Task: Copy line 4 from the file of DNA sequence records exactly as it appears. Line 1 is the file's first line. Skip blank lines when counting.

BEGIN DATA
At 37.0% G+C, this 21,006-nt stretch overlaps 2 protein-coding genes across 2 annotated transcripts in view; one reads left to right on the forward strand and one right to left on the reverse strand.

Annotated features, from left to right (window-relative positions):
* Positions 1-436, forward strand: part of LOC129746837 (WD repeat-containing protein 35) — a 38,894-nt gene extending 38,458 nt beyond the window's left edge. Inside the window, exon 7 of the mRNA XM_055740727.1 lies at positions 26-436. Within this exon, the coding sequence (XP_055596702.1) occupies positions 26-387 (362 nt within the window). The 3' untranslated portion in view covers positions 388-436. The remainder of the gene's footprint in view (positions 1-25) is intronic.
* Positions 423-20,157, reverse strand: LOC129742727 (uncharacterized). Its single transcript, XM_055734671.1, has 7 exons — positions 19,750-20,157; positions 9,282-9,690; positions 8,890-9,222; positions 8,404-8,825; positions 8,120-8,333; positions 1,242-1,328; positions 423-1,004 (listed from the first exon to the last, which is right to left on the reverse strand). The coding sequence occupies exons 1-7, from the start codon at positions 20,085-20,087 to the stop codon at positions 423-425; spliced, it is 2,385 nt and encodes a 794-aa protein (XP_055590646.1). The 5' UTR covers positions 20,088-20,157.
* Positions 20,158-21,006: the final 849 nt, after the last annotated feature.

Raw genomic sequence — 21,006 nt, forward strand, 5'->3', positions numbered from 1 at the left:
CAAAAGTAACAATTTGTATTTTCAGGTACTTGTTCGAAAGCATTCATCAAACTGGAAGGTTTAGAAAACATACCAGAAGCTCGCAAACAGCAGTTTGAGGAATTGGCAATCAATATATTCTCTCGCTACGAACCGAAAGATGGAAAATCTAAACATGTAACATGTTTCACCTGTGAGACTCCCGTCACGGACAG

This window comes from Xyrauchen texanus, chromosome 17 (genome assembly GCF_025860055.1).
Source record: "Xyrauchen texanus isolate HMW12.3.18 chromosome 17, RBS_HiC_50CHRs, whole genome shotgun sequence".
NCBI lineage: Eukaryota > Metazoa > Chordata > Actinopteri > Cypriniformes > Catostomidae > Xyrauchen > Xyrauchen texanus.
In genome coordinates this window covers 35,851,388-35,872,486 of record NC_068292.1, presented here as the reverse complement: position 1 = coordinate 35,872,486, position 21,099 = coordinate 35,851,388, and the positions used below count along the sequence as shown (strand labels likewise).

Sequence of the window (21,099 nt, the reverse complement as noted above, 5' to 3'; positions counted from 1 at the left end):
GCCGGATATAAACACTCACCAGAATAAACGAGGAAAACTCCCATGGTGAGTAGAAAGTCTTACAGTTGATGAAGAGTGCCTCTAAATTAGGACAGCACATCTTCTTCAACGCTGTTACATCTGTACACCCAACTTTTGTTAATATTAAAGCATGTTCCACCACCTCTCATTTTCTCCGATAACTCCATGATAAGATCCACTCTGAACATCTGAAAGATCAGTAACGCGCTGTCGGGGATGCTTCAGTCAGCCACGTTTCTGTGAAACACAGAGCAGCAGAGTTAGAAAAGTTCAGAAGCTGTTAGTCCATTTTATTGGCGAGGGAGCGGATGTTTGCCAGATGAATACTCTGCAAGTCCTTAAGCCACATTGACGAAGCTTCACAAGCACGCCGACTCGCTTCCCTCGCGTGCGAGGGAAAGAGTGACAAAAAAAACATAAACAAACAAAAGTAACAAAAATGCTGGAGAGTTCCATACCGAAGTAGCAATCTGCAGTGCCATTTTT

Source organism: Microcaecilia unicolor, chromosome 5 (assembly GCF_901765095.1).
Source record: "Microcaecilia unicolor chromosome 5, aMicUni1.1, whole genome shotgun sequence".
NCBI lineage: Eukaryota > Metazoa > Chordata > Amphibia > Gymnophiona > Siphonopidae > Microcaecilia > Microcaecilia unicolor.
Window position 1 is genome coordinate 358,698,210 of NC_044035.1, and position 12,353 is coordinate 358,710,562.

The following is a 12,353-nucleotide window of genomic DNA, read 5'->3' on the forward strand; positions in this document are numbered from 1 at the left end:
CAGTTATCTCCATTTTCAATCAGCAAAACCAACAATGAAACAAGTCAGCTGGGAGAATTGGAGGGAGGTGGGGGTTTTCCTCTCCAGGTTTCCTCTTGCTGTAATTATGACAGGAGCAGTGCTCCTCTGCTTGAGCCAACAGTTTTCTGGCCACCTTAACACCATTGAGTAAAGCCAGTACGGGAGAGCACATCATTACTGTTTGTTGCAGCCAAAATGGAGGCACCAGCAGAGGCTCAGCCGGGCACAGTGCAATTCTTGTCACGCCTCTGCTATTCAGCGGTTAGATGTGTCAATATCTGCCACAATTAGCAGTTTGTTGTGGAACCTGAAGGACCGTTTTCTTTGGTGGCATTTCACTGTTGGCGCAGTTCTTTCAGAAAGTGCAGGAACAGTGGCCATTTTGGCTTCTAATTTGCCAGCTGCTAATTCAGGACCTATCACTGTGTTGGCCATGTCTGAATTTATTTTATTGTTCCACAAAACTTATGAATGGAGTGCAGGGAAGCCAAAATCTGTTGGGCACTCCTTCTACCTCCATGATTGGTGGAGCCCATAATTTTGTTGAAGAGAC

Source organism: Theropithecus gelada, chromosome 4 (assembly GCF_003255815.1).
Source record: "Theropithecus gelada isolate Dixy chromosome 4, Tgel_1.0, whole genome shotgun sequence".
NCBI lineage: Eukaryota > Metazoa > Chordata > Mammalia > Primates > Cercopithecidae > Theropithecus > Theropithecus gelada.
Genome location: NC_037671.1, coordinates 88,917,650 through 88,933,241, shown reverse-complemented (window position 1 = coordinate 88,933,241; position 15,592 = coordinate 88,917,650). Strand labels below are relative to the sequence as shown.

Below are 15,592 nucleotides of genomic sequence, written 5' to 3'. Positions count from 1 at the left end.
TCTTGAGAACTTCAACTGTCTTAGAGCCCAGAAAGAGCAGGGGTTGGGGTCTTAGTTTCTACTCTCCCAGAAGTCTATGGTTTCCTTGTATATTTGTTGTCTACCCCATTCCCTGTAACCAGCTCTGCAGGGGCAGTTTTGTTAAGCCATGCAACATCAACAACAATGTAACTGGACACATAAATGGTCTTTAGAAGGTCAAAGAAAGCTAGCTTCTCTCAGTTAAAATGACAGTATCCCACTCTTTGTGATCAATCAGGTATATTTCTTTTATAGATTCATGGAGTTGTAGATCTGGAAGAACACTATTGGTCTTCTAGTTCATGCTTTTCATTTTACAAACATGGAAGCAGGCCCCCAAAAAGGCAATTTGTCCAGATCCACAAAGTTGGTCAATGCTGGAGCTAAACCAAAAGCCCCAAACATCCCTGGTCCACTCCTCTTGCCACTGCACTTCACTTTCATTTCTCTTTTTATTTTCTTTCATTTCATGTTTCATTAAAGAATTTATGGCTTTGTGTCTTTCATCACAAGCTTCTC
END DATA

* Positions 423-20,157, reverse strand: LOC129742727 (uncharacterized). Its single transcript, XM_055734671.1, has 7 exons — positions 19,750-20,157; positions 9,282-9,690; positions 8,890-9,222; positions 8,404-8,825; positions 8,120-8,333; positions 1,242-1,328; positions 423-1,004 (listed from the first exon to the last, which is right to left on the reverse strand). The coding sequence occupies exons 1-7, from the start codon at positions 20,085-20,087 to the stop codon at positions 423-425; spliced, it is 2,385 nt and encodes a 794-aa protein (XP_055590646.1). The 5' UTR covers positions 20,088-20,157.